Citrus have a rich history; they are beautiful evergreen plants; and they produce deliciously fragrant spring flowers. But the most important reason why gardeners want a citrus tree is the wonderful fruit.
All citrus need fertile soil, at least 6 hours of full sun, and regular but not excessive water. The dwarf varieties can be grown almost indefinitely in a container. Non-dwarf types will eventually need to be transplanted into the ground or a very large container or planter, depending on the variety. For containers up to a 20-gallon size, use our Lady Bug Vortex potting soil. In containers 20-gallon or larger, use Lady Bug Hill Country Garden Soil or Rose Magic Soil.
Give a citrus tree planted in the ground enough space to accommodate its mature size. To prepare the soil, amend with Lady Bug Revitalizer, Farm Style, or All-American Turkey Compost. Mix in enough compost so that the resulting blend is 1/3 to 1/2 compost. The soil should be amended in an area no deeper than the original rootball. If the native soil is rich and well-draining, amend the soil at least twice as wide as the rootball. If the soil is poorly draining, amend in an area at least 6 feet wide. Where there is no soil or very poor soil, a raised bed is needed. Make the raised bed at least 6 feet wide and at least 1 foot deep.
Citrus, whether in the ground or in a container, need additional fertilizer. They need plenty of nitrogen, but it is helpful to have ample phosphorus too. You may use a dry, slow-release fertilizer, a liquid fertilizer, or a combination of both. Especially in containers, citrus can be fertilized once every week or two with the organic liquid fertilizer Lady Bug John’s Recipe. If you prefer, Lady Bug 8-2-4 or Garden Pep Cottonseed Meal may be applied to the soil and mixed in every 4 – 6 weeks. For an extra boost when using the dry fertilizers, Lady Bug John’s Recipe may be used once a month. Micro-nutrient deficiencies may show up as yellowing of the leaves between green veins. This can be caused by iron, magnesium, or zinc deficiency. Apply Epsom Salts for magnesium deficiency first. New leaves should emerge fully green. If not, add greensand second. If new leaves do not respond to either of these amendments, add zinc sulfate.
Water citrus deeply. Allow the top two inches of the soil to dry before watering again. Trees in containers, and especially blooming and fruiting trees, must have evenly moist soil, not too dry or too saturated.
The most limiting characteristic of all citrus is their susceptibility to freeze damage. “Most citrus are native to tropical and semitropical climates,” says Lance Walheim in Citrus. Different varieties are more cold-hardy than others. According to Walheim, “Citrons, Tahiti, and Mexican limes (a.k.a. West Indian or Key Limes) are most sensitive. Their leaves will be damaged if temperatures fall much below 30ºF. True lemons are slightly more cold hardy, followed by grapefruit, pummelo and pummelo hybrids, tangelo and tangor, limequat, sweet orange, most mandarins, Meyer lemon, sour orange, orangequat and kumquat. Leaves of most kumquats are hardy to at least 20ºF. …The majority of sweet oranges are hardy to 26 – 27ºF. Meyer lemons will tolerate temperatures as low as 24ºF to 25ºF. Citrus fruits are often less hardy than leaves.” Bring containerized citrus indoors or into a garage when temperatures threaten. If a greenhouse or a bright, south-facing window is available, they may be kept indoors all winter. However, take care when bringing citrus back outside, especially if they are flowering or producing small fruit. Water citrus with Maxicrop Seaweed or John’s Recipe several times in advance of the move. Move the tree to a partially-shaded, protected area first, and gradually over 3 – 4 weeks move it to its ultimate full sun location. Reverse this process in the fall when moving citrus back indoors.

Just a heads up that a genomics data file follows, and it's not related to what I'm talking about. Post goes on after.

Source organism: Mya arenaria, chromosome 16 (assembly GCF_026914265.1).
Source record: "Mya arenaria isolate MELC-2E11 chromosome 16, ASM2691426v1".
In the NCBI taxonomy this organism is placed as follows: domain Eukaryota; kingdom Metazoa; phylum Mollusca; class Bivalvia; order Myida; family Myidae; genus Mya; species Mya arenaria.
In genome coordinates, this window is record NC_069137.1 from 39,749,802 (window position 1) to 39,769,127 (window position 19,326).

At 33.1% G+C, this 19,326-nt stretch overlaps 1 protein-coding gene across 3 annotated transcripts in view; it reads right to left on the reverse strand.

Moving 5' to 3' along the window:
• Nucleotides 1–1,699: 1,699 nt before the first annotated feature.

Citrus planted in the ground must be covered with heavyweight row cover (frost cloth) during mild freezes. For further protection during harder freezes, adorn the citrus with outdoor Christmas lights before wrapping thoroughly with row cover or covering it with a makeshift greenhouse. Here are more steps to take to help protect your citrus from freeze damage. First, choose the right planting site. Planting on the south side of your house protects the citrus from the freezing north winds, and of course provides the brightest sunlight. Avoid valleys or low areas where cold air collects and where soil may remain too wet during rainy spells. Water the tree before a freeze. Mulch the root zone at least 3 inches deep.
If your citrus gets eaten by a strange caterpillar that looks like bird poop – don’t kill it! It’s a Swallowtail butterfly! If there are any other pest issues, put a sample in a plastic bag and bring it to our diagnosticians. Call first for availability.
Finally, one of the hardest parts about growing citrus is waiting for the fruit to ripen. Ripening times vary among varieties and from year to year, but expect citrus fruit to ripen in the fall through winter. “Tasting fruit is the best way to test ripeness,” says Walheim. “The color of the rind is usually a poor indication of when to harvest.”
Enjoy your citrus!